New chip could bring voice command to almost anything
We're growing more accustomed to the idea of talking to our devices, thanks to the success of products like Amazon Echo and Google Home, not to mention Apple's Siri voice assistant. Researchers at the Massachusetts Institute of Technology see the trend of talking to tech continuing, which inspired them to create a low-powered chip designed specifically for automatic speech recognition.
The engineers believe the new chip could mean power savings of 90 to 99 percent compared to a typical cellphone from today running speech recognition software. An iPhone running Siri might require about one watt of power, for example, whereas the low-power chip could do the same work for .2 to 10 milliwatts depending on the breadth of vocabulary it is required to recognize.
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Beyond our personal mobile and wearable devices, low-power chips could be essential for adding speech recognition capabilities to numerous sensors and other power-constrained devices that make up the rapidly growing "internet of things." Such devices may go for long periods of time between being recharged, or they may harvest energy from their environment, making efficient use of power key to their operation.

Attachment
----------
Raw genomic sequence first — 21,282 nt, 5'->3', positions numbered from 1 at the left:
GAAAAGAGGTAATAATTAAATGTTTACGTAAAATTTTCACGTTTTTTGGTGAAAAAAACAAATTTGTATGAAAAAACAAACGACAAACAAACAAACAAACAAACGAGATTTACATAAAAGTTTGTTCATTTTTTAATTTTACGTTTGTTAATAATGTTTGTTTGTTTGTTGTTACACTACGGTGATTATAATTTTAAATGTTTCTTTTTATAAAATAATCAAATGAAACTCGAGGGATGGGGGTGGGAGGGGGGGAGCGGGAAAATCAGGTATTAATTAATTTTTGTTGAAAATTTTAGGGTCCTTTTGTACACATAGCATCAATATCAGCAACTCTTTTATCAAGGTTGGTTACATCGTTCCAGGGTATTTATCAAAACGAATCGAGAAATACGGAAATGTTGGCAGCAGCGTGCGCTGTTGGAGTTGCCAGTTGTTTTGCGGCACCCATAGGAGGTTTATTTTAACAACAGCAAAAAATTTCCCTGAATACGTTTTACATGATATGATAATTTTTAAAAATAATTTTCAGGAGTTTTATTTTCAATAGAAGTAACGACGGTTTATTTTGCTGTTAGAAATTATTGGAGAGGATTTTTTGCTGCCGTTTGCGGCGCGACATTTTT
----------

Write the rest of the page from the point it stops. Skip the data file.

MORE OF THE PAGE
"Speech input will become a natural interface for many wearable applications and intelligent devices," says Anantha Chandrakasan, Professor of Electrical Engineering and Computer Science at MIT, whose group developed the new chip. "The miniaturization of these devices will require a different interface than touch or keyboard. It will be critical to embed the speech functionality locally to save system energy consumption compared to performing this operation in the cloud."
The new chip conserves energy by employing a few key strategies. The first is a relatively simple "voice activity detection" circuit that monitors ambient noise to determine if sounds in its environment constitute speech or not. Only when it recognizes actual speech will it then fire up the large, more complicated and energy-draining speech recognition circuit.
The second strategy involves compressing data and also evaluating only a short section of audio in its onboard memory at once to keep power requirements low.
"For the next generation of mobile and wearable devices, it is crucial to enable speech recognition at ultralow power consumption," reiterates Marian Verhelst, a professor of microelectronics at the Catholic University of Leuven in Belgium who also works on more efficient devices and sensors. "This is because there is a clear trend toward smaller-form-factor devices ... Speech offers a very natural way to interface with such devices."
Chandrakasan and his team presented a paper describing the new chip at the Solid-State Circuits Society conference this month.